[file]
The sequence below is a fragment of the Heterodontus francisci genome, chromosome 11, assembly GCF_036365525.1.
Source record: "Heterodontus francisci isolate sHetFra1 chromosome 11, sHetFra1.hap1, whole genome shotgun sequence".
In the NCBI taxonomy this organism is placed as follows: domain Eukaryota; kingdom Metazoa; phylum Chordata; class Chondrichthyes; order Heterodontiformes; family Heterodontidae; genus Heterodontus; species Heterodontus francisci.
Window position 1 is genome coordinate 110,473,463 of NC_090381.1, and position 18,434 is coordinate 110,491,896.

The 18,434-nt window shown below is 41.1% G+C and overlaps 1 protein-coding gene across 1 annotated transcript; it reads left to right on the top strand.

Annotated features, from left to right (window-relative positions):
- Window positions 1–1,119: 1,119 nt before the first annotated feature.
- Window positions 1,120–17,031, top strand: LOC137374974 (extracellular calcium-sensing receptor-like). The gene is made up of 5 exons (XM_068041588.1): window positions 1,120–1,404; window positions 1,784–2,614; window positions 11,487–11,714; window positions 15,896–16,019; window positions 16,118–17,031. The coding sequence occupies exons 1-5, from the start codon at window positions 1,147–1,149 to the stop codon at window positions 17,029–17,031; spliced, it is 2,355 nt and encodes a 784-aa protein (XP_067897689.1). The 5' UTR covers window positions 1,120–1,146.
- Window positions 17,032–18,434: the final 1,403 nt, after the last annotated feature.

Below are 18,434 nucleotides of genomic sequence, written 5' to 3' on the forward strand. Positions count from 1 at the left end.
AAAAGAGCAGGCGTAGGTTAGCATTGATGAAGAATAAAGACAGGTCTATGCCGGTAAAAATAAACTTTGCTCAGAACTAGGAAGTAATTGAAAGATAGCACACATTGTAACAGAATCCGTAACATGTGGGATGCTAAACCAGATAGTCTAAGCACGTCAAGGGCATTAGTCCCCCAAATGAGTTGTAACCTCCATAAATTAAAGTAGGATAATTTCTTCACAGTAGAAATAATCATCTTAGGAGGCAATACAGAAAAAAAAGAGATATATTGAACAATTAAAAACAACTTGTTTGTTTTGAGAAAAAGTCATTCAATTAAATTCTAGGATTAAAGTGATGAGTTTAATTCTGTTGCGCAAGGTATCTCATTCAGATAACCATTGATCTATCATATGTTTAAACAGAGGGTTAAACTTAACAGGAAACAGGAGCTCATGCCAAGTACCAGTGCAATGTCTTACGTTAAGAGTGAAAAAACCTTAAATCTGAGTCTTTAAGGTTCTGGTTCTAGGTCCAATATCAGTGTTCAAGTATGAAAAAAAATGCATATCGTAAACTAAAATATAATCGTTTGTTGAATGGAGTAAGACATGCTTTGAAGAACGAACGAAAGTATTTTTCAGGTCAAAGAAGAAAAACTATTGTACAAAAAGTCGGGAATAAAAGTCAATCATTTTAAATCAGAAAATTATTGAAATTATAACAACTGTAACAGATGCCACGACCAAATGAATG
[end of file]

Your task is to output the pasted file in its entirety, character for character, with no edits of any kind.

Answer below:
The sequence below is a fragment of the Heterodontus francisci genome, chromosome 11, assembly GCF_036365525.1.
Source record: "Heterodontus francisci isolate sHetFra1 chromosome 11, sHetFra1.hap1, whole genome shotgun sequence".
In the NCBI taxonomy this organism is placed as follows: domain Eukaryota; kingdom Metazoa; phylum Chordata; class Chondrichthyes; order Heterodontiformes; family Heterodontidae; genus Heterodontus; species Heterodontus francisci.
Window position 1 is genome coordinate 110,473,463 of NC_090381.1, and position 18,434 is coordinate 110,491,896.

The 18,434-nt window shown below is 41.1% G+C and overlaps 1 protein-coding gene across 1 annotated transcript; it reads left to right on the top strand.

Annotated features, from left to right (window-relative positions):
- Window positions 1–1,119: 1,119 nt before the first annotated feature.
- Window positions 1,120–17,031, top strand: LOC137374974 (extracellular calcium-sensing receptor-like). The gene is made up of 5 exons (XM_068041588.1): window positions 1,120–1,404; window positions 1,784–2,614; window positions 11,487–11,714; window positions 15,896–16,019; window positions 16,118–17,031. The coding sequence occupies exons 1-5, from the start codon at window positions 1,147–1,149 to the stop codon at window positions 17,029–17,031; spliced, it is 2,355 nt and encodes a 784-aa protein (XP_067897689.1). The 5' UTR covers window positions 1,120–1,146.
- Window positions 17,032–18,434: the final 1,403 nt, after the last annotated feature.

Below are 18,434 nucleotides of genomic sequence, written 5' to 3' on the forward strand. Positions count from 1 at the left end.
AAAAGAGCAGGCGTAGGTTAGCATTGATGAAGAATAAAGACAGGTCTATGCCGGTAAAAATAAACTTTGCTCAGAACTAGGAAGTAATTGAAAGATAGCACACATTGTAACAGAATCCGTAACATGTGGGATGCTAAACCAGATAGTCTAAGCACGTCAAGGGCATTAGTCCCCCAAATGAGTTGTAACCTCCATAAATTAAAGTAGGATAATTTCTTCACAGTAGAAATAATCATCTTAGGAGGCAATACAGAAAAAAAAGAGATATATTGAACAATTAAAAACAACTTGTTTGTTTTGAGAAAAAGTCATTCAATTAAATTCTAGGATTAAAGTGATGAGTTTAATTCTGTTGCGCAAGGTATCTCATTCAGATAACCATTGATCTATCATATGTTTAAACAGAGGGTTAAACTTAACAGGAAACAGGAGCTCATGCCAAGTACCAGTGCAATGTCTTACGTTAAGAGTGAAAAAACCTTAAATCTGAGTCTTTAAGGTTCTGGTTCTAGGTCCAATATCAGTGTTCAAGTATGAAAAAAAATGCATATCGTAAACTAAAATATAATCGTTTGTTGAATGGAGTAAGACATGCTTTGAAGAACGAACGAAAGTATTTTTCAGGTCAAAGAAGAAAAACTATTGTACAAAAAGTCGGGAATAAAAGTCAATCATTTTAAATCAGAAAATTATTGAAATTATAACAACTGTAACAGATGCCACGACCAAATGAATG